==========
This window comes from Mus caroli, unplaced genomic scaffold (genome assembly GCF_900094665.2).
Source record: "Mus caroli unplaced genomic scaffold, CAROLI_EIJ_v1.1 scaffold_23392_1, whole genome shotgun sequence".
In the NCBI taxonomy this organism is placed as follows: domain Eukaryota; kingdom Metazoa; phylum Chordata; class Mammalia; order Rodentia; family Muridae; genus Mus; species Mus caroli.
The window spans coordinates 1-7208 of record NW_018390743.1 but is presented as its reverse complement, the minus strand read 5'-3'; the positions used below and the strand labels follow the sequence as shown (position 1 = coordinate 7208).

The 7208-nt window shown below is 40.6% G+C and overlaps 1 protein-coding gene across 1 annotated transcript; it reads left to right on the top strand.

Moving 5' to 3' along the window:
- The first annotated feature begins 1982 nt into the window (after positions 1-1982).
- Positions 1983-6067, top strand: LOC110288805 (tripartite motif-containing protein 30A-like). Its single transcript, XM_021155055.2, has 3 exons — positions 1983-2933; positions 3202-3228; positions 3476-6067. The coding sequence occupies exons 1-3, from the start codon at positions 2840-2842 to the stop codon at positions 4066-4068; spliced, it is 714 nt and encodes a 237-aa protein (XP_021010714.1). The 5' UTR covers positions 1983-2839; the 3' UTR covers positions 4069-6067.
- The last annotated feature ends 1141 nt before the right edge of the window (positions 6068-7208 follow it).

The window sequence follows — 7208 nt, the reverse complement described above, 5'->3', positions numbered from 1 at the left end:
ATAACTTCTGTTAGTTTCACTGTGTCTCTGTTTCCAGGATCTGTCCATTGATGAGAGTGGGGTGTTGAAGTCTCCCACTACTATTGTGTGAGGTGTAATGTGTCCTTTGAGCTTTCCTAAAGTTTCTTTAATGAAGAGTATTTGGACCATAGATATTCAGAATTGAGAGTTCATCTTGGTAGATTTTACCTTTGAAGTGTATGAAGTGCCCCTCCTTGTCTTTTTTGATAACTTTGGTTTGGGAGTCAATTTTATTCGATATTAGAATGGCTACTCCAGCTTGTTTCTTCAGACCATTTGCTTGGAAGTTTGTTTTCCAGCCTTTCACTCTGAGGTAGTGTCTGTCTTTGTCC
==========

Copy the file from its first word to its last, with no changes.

This window comes from Mus caroli, unplaced genomic scaffold (genome assembly GCF_900094665.2).
Source record: "Mus caroli unplaced genomic scaffold, CAROLI_EIJ_v1.1 scaffold_23392_1, whole genome shotgun sequence".
In the NCBI taxonomy this organism is placed as follows: domain Eukaryota; kingdom Metazoa; phylum Chordata; class Mammalia; order Rodentia; family Muridae; genus Mus; species Mus caroli.
The window spans coordinates 1-7208 of record NW_018390743.1 but is presented as its reverse complement, the minus strand read 5'-3'; the positions used below and the strand labels follow the sequence as shown (position 1 = coordinate 7208).

The 7208-nt window shown below is 40.6% G+C and overlaps 1 protein-coding gene across 1 annotated transcript; it reads left to right on the top strand.

Moving 5' to 3' along the window:
- The first annotated feature begins 1982 nt into the window (after positions 1-1982).
- Positions 1983-6067, top strand: LOC110288805 (tripartite motif-containing protein 30A-like). Its single transcript, XM_021155055.2, has 3 exons — positions 1983-2933; positions 3202-3228; positions 3476-6067. The coding sequence occupies exons 1-3, from the start codon at positions 2840-2842 to the stop codon at positions 4066-4068; spliced, it is 714 nt and encodes a 237-aa protein (XP_021010714.1). The 5' UTR covers positions 1983-2839; the 3' UTR covers positions 4069-6067.
- The last annotated feature ends 1141 nt before the right edge of the window (positions 6068-7208 follow it).

The window sequence follows — 7208 nt, the reverse complement described above, 5'->3', positions numbered from 1 at the left end:
ATAACTTCTGTTAGTTTCACTGTGTCTCTGTTTCCAGGATCTGTCCATTGATGAGAGTGGGGTGTTGAAGTCTCCCACTACTATTGTGTGAGGTGTAATGTGTCCTTTGAGCTTTCCTAAAGTTTCTTTAATGAAGAGTATTTGGACCATAGATATTCAGAATTGAGAGTTCATCTTGGTAGATTTTACCTTTGAAGTGTATGAAGTGCCCCTCCTTGTCTTTTTTGATAACTTTGGTTTGGGAGTCAATTTTATTCGATATTAGAATGGCTACTCCAGCTTGTTTCTTCAGACCATTTGCTTGGAAGTTTGTTTTCCAGCCTTTCACTCTGAGGTAGTGTCTGTCTTTGTCC